Speaking after the autumn assembly of the German Bishops' Conference, president Georg Bätzing said an independent committee would be set up to examine complaints and decide on payouts from January 1st, 2021. Victims' therapy costs will also be covered.
Some survivors would find the one-off sum of up to €50,000 “unsatisfactory”, Bishop Bätzing admitted. “But I see it as a genuine step forwards,” he told a press conference in the central city of Fulda.
The new system is based on proposals already approved by bishops at a gathering in March.
The Eckiger Tisch victims' group was quick to criticise the announcement, calling for sums as high as €400,000 per survivor to take into account a lifetime of trauma and the “decades-long, systematic cover-up of crimes against children and adolescents by the Church”.
The campaign group said it would launch a petition for German lawmakers to discuss the historic abuse scandal in parliament and acknowledge the need for “appropriate compensation”.
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Germany rocked by Church abuse
Like other countries around the world, Germany has in recent years been rocked by revelations of sexual abuse by priests and other clergy.
A study commissioned by the German Bishops' Conference and released in 2018 showed that 1,670 clergymen had committed some form of sexual attack against 3,677 minors, mostly boys, between 1946 and 2014.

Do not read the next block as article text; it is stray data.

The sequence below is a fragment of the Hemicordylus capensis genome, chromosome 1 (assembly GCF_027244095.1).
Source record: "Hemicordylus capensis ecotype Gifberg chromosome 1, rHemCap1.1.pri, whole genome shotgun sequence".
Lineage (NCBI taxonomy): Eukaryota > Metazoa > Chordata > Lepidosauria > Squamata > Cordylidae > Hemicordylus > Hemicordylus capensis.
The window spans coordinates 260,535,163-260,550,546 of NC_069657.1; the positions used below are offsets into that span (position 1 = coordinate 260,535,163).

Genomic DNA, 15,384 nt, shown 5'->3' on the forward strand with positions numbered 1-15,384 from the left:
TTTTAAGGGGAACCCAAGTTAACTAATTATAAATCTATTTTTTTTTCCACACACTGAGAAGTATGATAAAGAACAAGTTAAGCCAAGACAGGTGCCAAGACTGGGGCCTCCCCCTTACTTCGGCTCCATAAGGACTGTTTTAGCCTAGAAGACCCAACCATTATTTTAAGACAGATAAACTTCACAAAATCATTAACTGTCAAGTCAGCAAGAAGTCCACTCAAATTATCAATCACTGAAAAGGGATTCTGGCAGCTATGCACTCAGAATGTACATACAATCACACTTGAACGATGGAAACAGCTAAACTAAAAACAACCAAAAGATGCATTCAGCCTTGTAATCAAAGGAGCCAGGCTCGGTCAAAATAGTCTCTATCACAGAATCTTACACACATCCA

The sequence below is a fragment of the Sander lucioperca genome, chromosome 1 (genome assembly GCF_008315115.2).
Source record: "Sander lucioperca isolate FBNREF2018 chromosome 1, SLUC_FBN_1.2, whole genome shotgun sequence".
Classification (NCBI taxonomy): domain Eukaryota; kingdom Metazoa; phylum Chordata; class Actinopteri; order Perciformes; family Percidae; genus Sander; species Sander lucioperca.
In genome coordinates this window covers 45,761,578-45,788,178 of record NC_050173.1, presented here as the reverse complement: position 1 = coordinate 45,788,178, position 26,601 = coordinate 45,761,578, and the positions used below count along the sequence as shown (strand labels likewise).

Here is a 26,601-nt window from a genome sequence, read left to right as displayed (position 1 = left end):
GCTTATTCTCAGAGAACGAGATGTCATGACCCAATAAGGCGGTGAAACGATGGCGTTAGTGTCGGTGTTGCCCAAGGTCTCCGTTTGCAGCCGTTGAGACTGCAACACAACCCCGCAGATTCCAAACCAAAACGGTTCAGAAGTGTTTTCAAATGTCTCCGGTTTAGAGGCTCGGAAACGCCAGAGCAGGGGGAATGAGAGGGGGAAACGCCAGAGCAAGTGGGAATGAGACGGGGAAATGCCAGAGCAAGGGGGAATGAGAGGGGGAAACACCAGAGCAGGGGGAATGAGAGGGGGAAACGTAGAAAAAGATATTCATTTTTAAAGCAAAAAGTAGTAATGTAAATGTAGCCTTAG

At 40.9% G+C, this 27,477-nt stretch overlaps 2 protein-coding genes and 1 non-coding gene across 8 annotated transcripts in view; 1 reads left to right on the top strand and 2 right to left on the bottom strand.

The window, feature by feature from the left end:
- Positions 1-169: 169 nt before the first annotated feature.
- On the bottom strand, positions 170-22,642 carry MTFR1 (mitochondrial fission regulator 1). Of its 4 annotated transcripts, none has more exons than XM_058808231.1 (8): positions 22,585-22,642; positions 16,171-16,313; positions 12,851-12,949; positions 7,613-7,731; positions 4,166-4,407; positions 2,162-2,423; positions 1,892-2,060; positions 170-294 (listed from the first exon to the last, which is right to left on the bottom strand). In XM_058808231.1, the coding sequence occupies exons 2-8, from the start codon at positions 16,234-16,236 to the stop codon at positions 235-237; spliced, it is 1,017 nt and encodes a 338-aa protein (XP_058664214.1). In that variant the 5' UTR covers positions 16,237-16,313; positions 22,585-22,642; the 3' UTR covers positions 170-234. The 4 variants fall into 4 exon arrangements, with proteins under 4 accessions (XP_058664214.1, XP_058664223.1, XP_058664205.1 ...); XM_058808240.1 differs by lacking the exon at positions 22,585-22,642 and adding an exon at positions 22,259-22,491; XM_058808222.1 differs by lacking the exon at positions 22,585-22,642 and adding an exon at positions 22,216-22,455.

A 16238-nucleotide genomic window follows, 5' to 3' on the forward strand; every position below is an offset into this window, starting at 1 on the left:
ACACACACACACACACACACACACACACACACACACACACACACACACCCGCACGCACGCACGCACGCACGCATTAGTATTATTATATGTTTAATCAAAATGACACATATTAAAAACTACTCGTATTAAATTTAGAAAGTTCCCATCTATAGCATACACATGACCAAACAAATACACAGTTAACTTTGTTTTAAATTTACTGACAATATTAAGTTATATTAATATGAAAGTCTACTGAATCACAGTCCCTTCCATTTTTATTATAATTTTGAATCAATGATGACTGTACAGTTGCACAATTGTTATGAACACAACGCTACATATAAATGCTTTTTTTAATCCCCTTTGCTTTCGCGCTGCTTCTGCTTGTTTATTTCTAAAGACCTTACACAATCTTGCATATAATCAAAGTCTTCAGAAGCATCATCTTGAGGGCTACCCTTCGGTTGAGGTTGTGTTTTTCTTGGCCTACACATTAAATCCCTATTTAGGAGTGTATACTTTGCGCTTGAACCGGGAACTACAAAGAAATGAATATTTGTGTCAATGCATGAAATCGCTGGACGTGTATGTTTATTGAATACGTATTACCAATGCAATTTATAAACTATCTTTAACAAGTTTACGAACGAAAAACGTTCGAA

The real number of victims is estimated to be even higher.
The German Catholic Church has however rejected demands for six-figure payouts for survivors as too costly.
It has also refused to call the payouts compensation, referring to them instead as “payments in recognition of their suffering”.
Until now, the Church has paid survivors an average sum of up to €5,000 each.
Bätzing said the new sum of up to €50,000 was at “the higher end” of comparable payouts in German courts for abuse cases.
He also defended the Church's decision to stick with the system of “recognition” payments.
German courts have “high standards” for awarding compensation, he said, with a burden of proof that could be hard to meet in cases where perpetrators may have died already, or where records no longer exist that could back up the allegations.
The seven-member independent committee that will be set up – consisting of experts in health, psychology, law and education – will set “a low threshold” for accepting cases, he said.